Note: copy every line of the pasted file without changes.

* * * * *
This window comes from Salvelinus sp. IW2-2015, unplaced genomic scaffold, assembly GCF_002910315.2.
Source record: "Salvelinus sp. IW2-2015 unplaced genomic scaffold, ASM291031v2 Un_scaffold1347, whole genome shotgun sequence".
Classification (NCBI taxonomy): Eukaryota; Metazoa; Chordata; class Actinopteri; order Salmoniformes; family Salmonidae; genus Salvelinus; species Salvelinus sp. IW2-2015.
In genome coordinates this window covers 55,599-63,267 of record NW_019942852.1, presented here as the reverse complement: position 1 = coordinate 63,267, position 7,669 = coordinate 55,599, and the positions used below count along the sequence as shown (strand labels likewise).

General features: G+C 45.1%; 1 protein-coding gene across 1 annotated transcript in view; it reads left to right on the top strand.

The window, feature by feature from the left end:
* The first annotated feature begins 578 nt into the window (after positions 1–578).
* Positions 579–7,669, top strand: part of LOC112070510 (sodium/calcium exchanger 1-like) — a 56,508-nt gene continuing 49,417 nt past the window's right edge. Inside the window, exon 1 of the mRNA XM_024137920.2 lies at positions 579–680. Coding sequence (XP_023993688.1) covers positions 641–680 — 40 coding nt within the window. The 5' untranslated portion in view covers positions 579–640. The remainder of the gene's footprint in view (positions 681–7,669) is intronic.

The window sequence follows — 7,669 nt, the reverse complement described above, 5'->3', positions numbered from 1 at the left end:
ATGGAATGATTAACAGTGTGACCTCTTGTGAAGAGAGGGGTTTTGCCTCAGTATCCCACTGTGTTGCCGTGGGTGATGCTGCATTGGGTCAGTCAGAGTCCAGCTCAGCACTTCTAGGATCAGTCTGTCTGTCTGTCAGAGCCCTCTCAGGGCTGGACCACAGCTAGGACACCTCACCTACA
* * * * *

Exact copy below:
This window comes from Salvelinus sp. IW2-2015, unplaced genomic scaffold, assembly GCF_002910315.2.
Source record: "Salvelinus sp. IW2-2015 unplaced genomic scaffold, ASM291031v2 Un_scaffold1347, whole genome shotgun sequence".
Classification (NCBI taxonomy): Eukaryota; Metazoa; Chordata; class Actinopteri; order Salmoniformes; family Salmonidae; genus Salvelinus; species Salvelinus sp. IW2-2015.
In genome coordinates this window covers 55,599-63,267 of record NW_019942852.1, presented here as the reverse complement: position 1 = coordinate 63,267, position 7,669 = coordinate 55,599, and the positions used below count along the sequence as shown (strand labels likewise).

General features: G+C 45.1%; 1 protein-coding gene across 1 annotated transcript in view; it reads left to right on the top strand.

The window, feature by feature from the left end:
* The first annotated feature begins 578 nt into the window (after positions 1–578).
* Positions 579–7,669, top strand: part of LOC112070510 (sodium/calcium exchanger 1-like) — a 56,508-nt gene continuing 49,417 nt past the window's right edge. Inside the window, exon 1 of the mRNA XM_024137920.2 lies at positions 579–680. Coding sequence (XP_023993688.1) covers positions 641–680 — 40 coding nt within the window. The 5' untranslated portion in view covers positions 579–640. The remainder of the gene's footprint in view (positions 681–7,669) is intronic.

The window sequence follows — 7,669 nt, the reverse complement described above, 5'->3', positions numbered from 1 at the left end:
ATGGAATGATTAACAGTGTGACCTCTTGTGAAGAGAGGGGTTTTGCCTCAGTATCCCACTGTGTTGCCGTGGGTGATGCTGCATTGGGTCAGTCAGAGTCCAGCTCAGCACTTCTAGGATCAGTCTGTCTGTCTGTCAGAGCCCTCTCAGGGCTGGACCACAGCTAGGACACCTCACCTACA